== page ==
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Mercedes deal is retrospectively the same as Red Bull. Williams holds a similar contract, but the (heritage) bonus is modest – thus the top five (at the time) contracts vary materially. Remaining contracts are basic, although Renault’s contains amendments offering similar deals to Mercedes subject to certain conditions, while Haas, as a later comer, holds a shorter contract. Force India’s was amended to pay the (disputed) Column One money. Thus the only teams to hold identical bilateral contracts are Toro Rosso and Sauber.
Technical Regulations: Running to 105 pages with all appendices, these are complied and updated annually, and administered by the FIA. Neither the teams nor Liberty are party to the final regulations, although the teams have input via the (non-executive) Technical Working Group, while the latter provides input (only) via a recently constituted technical department.
Sporting Regulations: Running to 70 pages with all appendices, these are complied and updated annually, and administered by the FIA. Neither the teams nor Liberty are party to the final regulations, although the teams have input via the (non-executive) Sporting Working Group, while the latter provides input (only) via a recently constituted sporting department.
FIA International Sporting Code: Consists of 80 pages for circuit events, plus 12 Appendices, the code is self-explanatory, and takes precedence over all regulations save where specified otherwise, as is the case with existing bilaterals…
Any wonder most folk in the paddock (and elsewhere) don’t know the difference between the sporting and the technical, between codes and regulations, between agreement and appendices, or between and amendment and implementation? Then consider that this list excludes secondary agreements such as, for example, the activities of the Engine Working Group, or F1’s Budapest Agreement, or…
The latter was entered into by six teams in the city of that name in July to provide for Force India’s monies to be paid should the team be sold as a going concern, i.e. with a continuation of the company registration number and then-current entrant license. Dissenters were McLaren, Renault and Williams, while Haas made clear it had signed on “a going concern sale” basis only.
After the sale fell through due to legal issues, the transaction was switched to an asset sale – with a new company acquiring the bankrupt team’s assets and racing under a new entrant license. Haas gave notice it was withdrawing its approval as the sale conditions had changed materially, but the other three signed.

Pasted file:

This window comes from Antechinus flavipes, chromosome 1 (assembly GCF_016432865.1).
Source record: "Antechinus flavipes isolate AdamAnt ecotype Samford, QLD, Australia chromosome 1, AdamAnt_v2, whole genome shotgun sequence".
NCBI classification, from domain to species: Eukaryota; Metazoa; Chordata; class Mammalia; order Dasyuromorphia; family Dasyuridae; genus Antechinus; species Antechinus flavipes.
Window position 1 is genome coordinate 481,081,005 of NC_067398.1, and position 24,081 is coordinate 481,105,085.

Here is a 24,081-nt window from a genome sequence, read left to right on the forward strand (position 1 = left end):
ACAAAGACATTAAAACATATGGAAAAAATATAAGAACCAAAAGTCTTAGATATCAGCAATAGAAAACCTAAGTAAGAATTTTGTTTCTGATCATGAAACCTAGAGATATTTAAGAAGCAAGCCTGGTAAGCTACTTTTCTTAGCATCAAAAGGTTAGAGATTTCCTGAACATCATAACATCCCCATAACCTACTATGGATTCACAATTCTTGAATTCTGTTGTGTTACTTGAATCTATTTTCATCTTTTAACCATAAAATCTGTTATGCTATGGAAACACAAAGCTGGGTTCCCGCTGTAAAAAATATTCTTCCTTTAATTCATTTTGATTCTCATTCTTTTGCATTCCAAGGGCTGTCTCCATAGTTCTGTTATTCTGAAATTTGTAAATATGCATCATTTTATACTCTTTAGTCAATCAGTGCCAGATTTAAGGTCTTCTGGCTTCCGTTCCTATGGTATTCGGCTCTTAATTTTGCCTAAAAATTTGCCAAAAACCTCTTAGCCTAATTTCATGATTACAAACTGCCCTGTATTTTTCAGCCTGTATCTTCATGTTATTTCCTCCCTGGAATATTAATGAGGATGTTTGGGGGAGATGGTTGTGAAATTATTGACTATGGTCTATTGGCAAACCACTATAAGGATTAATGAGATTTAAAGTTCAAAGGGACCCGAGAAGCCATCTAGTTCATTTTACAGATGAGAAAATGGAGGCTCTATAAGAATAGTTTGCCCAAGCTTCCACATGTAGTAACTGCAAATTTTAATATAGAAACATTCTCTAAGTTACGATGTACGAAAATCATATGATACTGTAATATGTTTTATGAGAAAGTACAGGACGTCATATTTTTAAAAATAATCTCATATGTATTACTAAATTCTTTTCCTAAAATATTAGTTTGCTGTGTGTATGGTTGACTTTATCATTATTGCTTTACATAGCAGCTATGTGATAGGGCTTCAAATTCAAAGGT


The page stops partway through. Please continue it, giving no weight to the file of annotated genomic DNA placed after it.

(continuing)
Thereafter, Haas variously wrote to FOM voicing opposition to the (unfathomable) decision to view Racing Point Force India as a going concern and thus pay it $60m in historic revenues due to the old team. According to sources FOM initially did not respond, then provided only vague answers, which caused Haas to consider its (legal) options.
Even more unfathomable is that FOM viewed three different documents containing a total of nine signatures as unanimous agreement despite not having all signatories agreeing to the same clauses, yet (allegedly) took its (flawed) decision based on internal and external legal advice that it had unanimity…
Whatever, astute readers will note that one agreement is not mentioned above, namely the Concorde Agreement. This term is trotted out regularly by those – including team bosses, their senior executives, FOM and FIA personnel, and even the odd F1 journalist – who really should know better. The reason Concorde is not listed above is elementary: No agreement by that name is currently in force.
Why not? In its haste to list F1 and exit its most profitable (ever) investment with a massive pile of riches, CVC scrapped the only overarching covenant F1 ever had, one that pulled F1’s various elements – sporting, technical, commercial and governance – together, and clearly defined the obligations of the governing body, of the commercial rights holder, and of the teams collectively and individually.
That was Concorde, killed off after it expired at end 2012, and replaced by a series of (differing) bilaterals, and the CIA. Concorde was, if you like, F1’s constitution, and when CVC scrapped Concorde it scrapped F1’s guiding principles, its legislature.